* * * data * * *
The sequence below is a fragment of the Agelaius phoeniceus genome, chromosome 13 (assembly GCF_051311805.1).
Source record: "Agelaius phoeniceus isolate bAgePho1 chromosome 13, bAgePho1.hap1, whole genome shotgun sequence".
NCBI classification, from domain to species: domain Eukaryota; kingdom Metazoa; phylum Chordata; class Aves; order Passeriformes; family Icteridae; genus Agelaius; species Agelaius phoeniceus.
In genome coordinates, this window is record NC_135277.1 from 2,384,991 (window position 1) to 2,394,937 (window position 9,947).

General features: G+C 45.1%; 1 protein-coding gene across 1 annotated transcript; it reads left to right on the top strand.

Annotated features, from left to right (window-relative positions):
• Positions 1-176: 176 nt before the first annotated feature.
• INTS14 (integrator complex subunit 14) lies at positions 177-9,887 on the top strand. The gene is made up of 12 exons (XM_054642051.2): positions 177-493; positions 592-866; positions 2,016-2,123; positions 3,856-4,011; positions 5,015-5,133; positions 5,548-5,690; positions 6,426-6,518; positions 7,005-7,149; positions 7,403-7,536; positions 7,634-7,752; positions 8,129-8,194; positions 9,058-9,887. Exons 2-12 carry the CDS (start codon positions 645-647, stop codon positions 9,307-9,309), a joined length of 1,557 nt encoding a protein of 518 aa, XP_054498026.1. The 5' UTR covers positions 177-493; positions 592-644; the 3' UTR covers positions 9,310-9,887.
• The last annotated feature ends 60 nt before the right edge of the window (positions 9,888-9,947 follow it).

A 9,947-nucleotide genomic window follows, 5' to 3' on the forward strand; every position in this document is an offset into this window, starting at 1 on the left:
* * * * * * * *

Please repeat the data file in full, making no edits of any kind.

The sequence below is a fragment of the Agelaius phoeniceus genome, chromosome 13 (assembly GCF_051311805.1).
Source record: "Agelaius phoeniceus isolate bAgePho1 chromosome 13, bAgePho1.hap1, whole genome shotgun sequence".
NCBI classification, from domain to species: domain Eukaryota; kingdom Metazoa; phylum Chordata; class Aves; order Passeriformes; family Icteridae; genus Agelaius; species Agelaius phoeniceus.
In genome coordinates, this window is record NC_135277.1 from 2,384,991 (window position 1) to 2,394,937 (window position 9,947).

General features: G+C 45.1%; 1 protein-coding gene across 1 annotated transcript; it reads left to right on the top strand.

Annotated features, from left to right (window-relative positions):
• Positions 1-176: 176 nt before the first annotated feature.
• INTS14 (integrator complex subunit 14) lies at positions 177-9,887 on the top strand. The gene is made up of 12 exons (XM_054642051.2): positions 177-493; positions 592-866; positions 2,016-2,123; positions 3,856-4,011; positions 5,015-5,133; positions 5,548-5,690; positions 6,426-6,518; positions 7,005-7,149; positions 7,403-7,536; positions 7,634-7,752; positions 8,129-8,194; positions 9,058-9,887. Exons 2-12 carry the CDS (start codon positions 645-647, stop codon positions 9,307-9,309), a joined length of 1,557 nt encoding a protein of 518 aa, XP_054498026.1. The 5' UTR covers positions 177-493; positions 592-644; the 3' UTR covers positions 9,310-9,887.
• The last annotated feature ends 60 nt before the right edge of the window (positions 9,888-9,947 follow it).

A 9,947-nucleotide genomic window follows, 5' to 3' on the forward strand; every position in this document is an offset into this window, starting at 1 on the left: